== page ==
The drive to help you survive your drive

November 13, 2014

With the midterm elections over, Americans can bravely step out from beneath the shadow of ISIS and Ebola fear mongering and concentrate on the mundane, everyday threats to our lives.

According to the National Highway Traffic safety Administration, there were an estimated 9,754,000 vehicles involved in police-reported traffic crashes in 2012, the last year with fully reported figures. Almost all of those (96 percent) were passenger vehicles. There were also 45,586 vehicles involved in fatal crashes, of which 78 percent (35,346) were passenger vehicles. Overall in 2012, “there were 21,667 passenger vehicle occupants who lost their lives in traffic crashes, and an estimated 2.09 million were injured.”

That’s a lot of crashes and a lot of deaths, and the recent raft of automotive recalls hasn’t done much to bolster confidence. As Reuters reported yesterday, Toyota has now announced a recall of 362,000 vehicles for three different safety issues.

Meanwhile, despite over 17 million recalls, Japanese airbag maker Takata issued a textbook non-denial denial, even as it told Reuters that it has modified the composition of an air bag propellant that contains a volatile chemical at the center of the recall. “There is no admission of a defect with the original version,” said a Takata official. “There has not been any finding that ammonium nitrate or the earlier composition was somehow flawed. We changed the composition in an effort to improve quality.”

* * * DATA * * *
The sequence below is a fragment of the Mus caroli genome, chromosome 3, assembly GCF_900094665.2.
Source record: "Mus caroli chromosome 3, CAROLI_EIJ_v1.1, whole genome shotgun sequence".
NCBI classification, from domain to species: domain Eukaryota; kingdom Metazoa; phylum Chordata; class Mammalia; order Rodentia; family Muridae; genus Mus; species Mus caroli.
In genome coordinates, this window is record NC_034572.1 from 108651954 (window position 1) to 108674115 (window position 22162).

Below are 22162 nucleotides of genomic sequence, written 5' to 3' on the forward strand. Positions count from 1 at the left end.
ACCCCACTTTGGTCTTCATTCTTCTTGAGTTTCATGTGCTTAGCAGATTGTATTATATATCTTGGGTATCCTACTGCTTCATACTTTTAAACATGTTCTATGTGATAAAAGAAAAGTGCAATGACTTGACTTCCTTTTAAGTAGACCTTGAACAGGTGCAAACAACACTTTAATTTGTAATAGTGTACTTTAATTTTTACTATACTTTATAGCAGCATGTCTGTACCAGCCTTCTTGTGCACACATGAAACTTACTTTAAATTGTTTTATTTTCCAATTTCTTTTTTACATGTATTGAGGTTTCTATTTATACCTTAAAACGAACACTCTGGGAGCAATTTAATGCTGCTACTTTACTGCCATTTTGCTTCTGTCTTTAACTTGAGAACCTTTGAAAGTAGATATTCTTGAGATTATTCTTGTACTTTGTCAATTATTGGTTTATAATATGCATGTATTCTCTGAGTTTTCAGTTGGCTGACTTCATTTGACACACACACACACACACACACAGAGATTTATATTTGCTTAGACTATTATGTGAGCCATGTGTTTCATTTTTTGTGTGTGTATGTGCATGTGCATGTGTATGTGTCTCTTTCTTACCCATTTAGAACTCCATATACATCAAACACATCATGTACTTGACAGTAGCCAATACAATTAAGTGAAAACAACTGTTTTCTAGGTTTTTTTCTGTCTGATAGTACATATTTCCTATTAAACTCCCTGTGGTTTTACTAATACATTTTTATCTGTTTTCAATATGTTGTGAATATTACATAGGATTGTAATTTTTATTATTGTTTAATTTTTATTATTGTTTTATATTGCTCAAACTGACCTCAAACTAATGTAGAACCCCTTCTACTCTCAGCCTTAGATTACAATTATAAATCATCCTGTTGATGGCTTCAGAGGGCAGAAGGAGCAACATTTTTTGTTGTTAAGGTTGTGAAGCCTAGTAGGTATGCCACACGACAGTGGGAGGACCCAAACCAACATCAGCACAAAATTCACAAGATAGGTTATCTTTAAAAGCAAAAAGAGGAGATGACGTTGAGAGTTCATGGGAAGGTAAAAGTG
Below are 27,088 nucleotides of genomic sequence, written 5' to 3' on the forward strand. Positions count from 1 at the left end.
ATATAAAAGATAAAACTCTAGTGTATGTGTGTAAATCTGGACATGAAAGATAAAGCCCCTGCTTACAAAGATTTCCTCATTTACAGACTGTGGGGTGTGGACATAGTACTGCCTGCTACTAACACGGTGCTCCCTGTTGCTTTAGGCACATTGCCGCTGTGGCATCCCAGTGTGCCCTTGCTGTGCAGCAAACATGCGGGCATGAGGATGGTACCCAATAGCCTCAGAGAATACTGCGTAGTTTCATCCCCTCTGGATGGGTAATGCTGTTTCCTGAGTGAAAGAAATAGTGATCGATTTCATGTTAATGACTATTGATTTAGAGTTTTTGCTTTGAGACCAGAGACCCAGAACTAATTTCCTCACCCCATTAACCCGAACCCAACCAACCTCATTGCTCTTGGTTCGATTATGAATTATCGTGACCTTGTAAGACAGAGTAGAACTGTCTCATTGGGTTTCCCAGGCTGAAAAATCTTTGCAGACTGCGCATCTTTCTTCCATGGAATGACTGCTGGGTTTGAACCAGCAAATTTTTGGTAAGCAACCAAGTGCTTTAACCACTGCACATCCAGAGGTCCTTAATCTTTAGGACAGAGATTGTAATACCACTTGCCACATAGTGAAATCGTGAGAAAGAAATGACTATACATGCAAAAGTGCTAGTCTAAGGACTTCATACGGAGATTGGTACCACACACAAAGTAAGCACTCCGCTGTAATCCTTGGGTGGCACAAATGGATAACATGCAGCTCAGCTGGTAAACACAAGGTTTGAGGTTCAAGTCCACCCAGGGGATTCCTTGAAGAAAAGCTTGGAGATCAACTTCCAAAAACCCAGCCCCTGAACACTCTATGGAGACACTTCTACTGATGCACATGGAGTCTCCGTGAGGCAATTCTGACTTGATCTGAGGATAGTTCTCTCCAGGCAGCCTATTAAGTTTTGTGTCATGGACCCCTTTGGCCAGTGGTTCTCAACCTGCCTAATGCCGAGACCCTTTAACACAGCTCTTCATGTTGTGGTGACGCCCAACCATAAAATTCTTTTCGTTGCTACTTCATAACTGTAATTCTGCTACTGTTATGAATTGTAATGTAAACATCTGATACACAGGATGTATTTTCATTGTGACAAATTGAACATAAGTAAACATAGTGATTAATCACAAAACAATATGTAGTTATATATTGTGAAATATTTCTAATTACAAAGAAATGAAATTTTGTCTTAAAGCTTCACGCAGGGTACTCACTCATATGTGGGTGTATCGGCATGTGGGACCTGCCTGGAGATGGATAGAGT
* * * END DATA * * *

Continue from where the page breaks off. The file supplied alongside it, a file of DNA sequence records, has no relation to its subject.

Of course, a great way to avoid being killed by one’s airbag is to avoid deploying one’s airbag. As this Reuters graphic shows, the less drivers have to do with driving, the better. Instead, auto makers have developed a combination of technologies including light and radar (LIDAR), cameras, sensors and radar to alert drivers of perilous situations—and to actively avoid collisions. Naturally, the success of these technologies relies on their not being subject to recall notices, but that’s another matter. 

Or, as we’ve written in this space before, you could just get the biggest vehicle that gas prices will allow and bet on your ability to crush competing road warriors.

A

No comments so far

We welcome comments that advance the story through relevant opinion, anecdotes, links and data. If you see a comment that you believe is irrelevant or inappropriate, you can flag it to our editors by using the report abuse links. Views expressed in the comments do not represent those of Reuters. For more information on our comment policy, see http://blogs.reuters.com/fulldisclosure/2010/09/27/toward-a-more-thoughtful-conversation-on-stories/